Braves feel fourth-rounder could be special
Hailing from Montana, Black has world-class speed with power
ATLANTA -- There is no baseball team at Billings (Mont.) High School. That, in itself, is not that strange because Montana is one of three states in the country without high school baseball.
But just because there aren't high school teams doesn't mean there aren't prospects for the First-Year Player Draft, which is being held this week. And in the fourth round, the Braves called the name of one of those prospects from the Treasure State.
The Braves selected center fielder Justin Black on Tuesday with the 149th overall pick. To hear scouting director Tony DeMacio talk about Black, it seems like the Braves unearthed a treasure.
"[He's an] 80 runner and he's got power," DeMacio said, grading Black on the 20-80 scouting scale. "We like the ability to run and the size and strength that goes along with that, which is hard to find."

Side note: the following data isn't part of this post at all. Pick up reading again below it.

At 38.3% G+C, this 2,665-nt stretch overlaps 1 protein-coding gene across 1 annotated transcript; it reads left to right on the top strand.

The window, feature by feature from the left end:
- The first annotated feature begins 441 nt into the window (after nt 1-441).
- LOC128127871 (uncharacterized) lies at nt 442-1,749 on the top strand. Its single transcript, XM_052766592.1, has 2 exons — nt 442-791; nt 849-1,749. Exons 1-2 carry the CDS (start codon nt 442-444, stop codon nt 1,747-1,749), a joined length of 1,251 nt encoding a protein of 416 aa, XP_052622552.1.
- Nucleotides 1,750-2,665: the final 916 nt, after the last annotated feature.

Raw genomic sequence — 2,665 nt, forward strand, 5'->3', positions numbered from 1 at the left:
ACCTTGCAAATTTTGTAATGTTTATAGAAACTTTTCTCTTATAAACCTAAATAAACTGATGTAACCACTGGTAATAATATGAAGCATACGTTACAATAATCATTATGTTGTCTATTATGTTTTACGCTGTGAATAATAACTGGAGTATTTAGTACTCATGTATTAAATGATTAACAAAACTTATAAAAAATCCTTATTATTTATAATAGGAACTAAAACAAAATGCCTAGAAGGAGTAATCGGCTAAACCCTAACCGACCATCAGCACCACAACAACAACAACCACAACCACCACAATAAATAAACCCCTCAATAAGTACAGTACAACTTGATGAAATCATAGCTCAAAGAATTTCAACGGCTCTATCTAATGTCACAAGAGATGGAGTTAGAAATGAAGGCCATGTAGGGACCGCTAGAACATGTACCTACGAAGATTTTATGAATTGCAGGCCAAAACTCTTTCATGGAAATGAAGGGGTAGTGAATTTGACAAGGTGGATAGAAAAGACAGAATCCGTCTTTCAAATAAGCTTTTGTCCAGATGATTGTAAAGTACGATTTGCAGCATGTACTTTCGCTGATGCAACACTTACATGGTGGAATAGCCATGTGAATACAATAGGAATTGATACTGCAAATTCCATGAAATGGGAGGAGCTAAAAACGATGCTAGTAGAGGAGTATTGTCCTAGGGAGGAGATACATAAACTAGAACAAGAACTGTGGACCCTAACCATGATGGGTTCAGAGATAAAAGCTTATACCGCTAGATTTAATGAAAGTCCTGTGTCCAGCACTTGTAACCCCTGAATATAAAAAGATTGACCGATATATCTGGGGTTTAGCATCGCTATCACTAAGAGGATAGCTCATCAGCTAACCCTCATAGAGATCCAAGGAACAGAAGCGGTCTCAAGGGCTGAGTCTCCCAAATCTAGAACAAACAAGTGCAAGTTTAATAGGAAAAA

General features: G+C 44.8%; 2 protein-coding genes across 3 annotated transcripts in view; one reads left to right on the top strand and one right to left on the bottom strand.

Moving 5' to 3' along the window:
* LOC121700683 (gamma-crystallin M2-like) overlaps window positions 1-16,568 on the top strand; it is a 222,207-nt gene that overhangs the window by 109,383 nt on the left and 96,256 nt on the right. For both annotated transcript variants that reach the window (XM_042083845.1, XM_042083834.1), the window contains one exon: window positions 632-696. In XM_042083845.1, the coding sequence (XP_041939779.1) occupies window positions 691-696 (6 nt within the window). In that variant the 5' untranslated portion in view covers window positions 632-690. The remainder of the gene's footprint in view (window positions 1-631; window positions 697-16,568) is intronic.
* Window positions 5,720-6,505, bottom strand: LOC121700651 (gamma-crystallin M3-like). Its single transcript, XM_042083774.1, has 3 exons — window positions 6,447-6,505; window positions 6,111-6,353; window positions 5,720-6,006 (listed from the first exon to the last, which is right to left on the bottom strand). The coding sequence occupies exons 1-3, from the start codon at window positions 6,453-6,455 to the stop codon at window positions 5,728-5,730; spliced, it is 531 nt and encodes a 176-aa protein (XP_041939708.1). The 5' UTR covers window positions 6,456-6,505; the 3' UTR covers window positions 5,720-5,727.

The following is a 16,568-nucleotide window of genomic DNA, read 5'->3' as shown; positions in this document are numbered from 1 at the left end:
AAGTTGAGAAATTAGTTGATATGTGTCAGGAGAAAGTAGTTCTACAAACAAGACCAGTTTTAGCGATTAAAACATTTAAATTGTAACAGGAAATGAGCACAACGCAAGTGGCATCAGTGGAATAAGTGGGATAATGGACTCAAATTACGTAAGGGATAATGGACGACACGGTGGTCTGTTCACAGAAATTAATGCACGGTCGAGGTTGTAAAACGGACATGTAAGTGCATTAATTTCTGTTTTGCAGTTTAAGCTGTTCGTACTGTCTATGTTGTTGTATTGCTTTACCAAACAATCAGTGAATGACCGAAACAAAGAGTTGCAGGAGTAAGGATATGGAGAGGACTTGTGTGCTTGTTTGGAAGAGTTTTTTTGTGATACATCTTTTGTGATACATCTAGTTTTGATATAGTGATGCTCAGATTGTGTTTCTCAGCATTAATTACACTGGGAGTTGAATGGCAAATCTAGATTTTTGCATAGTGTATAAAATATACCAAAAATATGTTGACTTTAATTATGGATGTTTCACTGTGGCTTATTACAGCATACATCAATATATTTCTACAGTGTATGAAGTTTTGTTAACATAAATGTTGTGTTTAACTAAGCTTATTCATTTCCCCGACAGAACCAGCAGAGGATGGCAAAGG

But the Braves did find him. Without a high school team to play for, Black plays American Legion ball for the Billings Scarlets. That took him to various high-profile showcases last summer, including the Tournament of Stars, which brings the top high school juniors to the USA Baseball complex in Cary, N.C. Black also played for the Langley Blaze, a club team in British Columbia.
The remote location of some of Black's games made him difficult to scout at times. DeMacio said on one trip, two Braves scouts drove 13 hours to watch him play.
Last week, so key decision makers could watch Black play, the Braves brought him to Turner Field for a workout before the Draft.
"Everybody liked what they saw," DeMacio said.
Still, Black remains a raw talent, someone the Braves will have to be patient with if he forgoes his commitment to Nebraska and opts to begin his professional career. DeMacio is willing to wait for Black to develop.
"He just doesn't have the opportunity because of the winter," DeMacio said. "But you can't hold that against a kid."
Teddy Cahill is an associate reporter for MLB.com. This story was not subject to the approval of Major League Baseball or its clubs.